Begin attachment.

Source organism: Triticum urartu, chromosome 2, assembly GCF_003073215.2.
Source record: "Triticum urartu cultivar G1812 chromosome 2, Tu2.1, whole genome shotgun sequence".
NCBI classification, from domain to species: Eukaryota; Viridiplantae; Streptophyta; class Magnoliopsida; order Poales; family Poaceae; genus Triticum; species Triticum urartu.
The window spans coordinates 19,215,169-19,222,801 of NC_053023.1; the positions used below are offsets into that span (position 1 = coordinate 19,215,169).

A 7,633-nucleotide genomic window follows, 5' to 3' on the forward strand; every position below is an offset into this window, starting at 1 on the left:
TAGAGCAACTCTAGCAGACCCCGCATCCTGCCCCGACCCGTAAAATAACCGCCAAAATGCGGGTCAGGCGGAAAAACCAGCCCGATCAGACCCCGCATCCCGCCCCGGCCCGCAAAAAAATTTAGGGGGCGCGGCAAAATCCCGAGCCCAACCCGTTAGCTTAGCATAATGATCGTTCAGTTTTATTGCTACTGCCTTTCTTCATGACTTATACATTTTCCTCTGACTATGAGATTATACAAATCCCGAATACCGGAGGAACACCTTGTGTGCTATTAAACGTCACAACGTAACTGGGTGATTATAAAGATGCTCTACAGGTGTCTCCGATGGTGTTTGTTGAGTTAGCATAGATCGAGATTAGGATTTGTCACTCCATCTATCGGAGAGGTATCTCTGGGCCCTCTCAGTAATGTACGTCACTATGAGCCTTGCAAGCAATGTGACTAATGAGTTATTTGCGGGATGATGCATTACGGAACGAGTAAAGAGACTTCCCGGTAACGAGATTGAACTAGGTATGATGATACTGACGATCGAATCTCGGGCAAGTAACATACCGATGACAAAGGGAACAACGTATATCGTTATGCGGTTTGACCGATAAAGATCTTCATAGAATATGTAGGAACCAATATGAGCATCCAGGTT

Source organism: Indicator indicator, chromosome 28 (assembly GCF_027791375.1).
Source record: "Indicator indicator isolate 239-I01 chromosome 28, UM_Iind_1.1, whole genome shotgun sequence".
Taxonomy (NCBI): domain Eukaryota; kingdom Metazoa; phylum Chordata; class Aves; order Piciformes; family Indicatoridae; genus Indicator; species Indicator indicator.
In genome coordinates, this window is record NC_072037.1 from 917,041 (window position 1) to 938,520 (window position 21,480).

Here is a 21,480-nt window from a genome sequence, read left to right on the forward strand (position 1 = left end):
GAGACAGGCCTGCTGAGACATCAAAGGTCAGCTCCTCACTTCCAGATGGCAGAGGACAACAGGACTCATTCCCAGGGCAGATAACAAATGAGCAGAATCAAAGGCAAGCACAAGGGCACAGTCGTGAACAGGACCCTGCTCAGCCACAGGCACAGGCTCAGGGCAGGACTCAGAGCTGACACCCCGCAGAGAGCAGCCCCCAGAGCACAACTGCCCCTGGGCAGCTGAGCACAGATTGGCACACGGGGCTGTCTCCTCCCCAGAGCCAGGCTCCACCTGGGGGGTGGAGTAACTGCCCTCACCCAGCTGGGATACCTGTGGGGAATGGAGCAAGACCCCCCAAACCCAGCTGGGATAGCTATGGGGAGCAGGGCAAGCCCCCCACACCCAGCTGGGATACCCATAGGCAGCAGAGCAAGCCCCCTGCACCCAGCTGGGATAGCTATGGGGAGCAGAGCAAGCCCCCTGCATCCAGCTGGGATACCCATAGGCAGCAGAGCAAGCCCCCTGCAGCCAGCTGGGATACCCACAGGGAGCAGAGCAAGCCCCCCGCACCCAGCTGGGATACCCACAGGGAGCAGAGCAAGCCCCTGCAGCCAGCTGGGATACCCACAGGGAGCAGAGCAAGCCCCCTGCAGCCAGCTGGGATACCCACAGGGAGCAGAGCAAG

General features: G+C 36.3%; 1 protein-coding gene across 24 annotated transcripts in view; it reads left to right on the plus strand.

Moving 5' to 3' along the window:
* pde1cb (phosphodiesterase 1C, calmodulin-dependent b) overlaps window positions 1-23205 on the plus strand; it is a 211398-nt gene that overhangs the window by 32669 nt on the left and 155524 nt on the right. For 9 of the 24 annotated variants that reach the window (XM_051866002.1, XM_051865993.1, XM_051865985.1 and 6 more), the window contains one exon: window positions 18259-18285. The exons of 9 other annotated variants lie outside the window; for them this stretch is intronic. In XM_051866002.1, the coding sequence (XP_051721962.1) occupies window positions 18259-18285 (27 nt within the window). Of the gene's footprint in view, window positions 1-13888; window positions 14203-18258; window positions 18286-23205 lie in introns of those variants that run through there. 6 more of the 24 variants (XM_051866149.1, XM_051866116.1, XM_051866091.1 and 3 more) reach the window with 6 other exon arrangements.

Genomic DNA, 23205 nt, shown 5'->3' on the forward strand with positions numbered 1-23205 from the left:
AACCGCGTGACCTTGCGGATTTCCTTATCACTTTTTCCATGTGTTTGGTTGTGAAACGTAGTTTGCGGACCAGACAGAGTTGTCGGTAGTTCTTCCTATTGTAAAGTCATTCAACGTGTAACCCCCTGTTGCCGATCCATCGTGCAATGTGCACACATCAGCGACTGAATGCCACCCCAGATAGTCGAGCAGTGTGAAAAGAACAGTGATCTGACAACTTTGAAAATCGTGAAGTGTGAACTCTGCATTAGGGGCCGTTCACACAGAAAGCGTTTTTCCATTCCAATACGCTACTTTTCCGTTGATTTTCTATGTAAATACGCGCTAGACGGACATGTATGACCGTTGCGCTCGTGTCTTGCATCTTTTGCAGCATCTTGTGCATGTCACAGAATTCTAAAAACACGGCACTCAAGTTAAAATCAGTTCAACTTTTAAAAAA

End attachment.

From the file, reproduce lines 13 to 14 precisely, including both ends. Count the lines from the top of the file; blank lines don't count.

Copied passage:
General features: G+C 36.3%; 1 protein-coding gene across 24 annotated transcripts in view; it reads left to right on the plus strand.

Moving 5' to 3' along the window: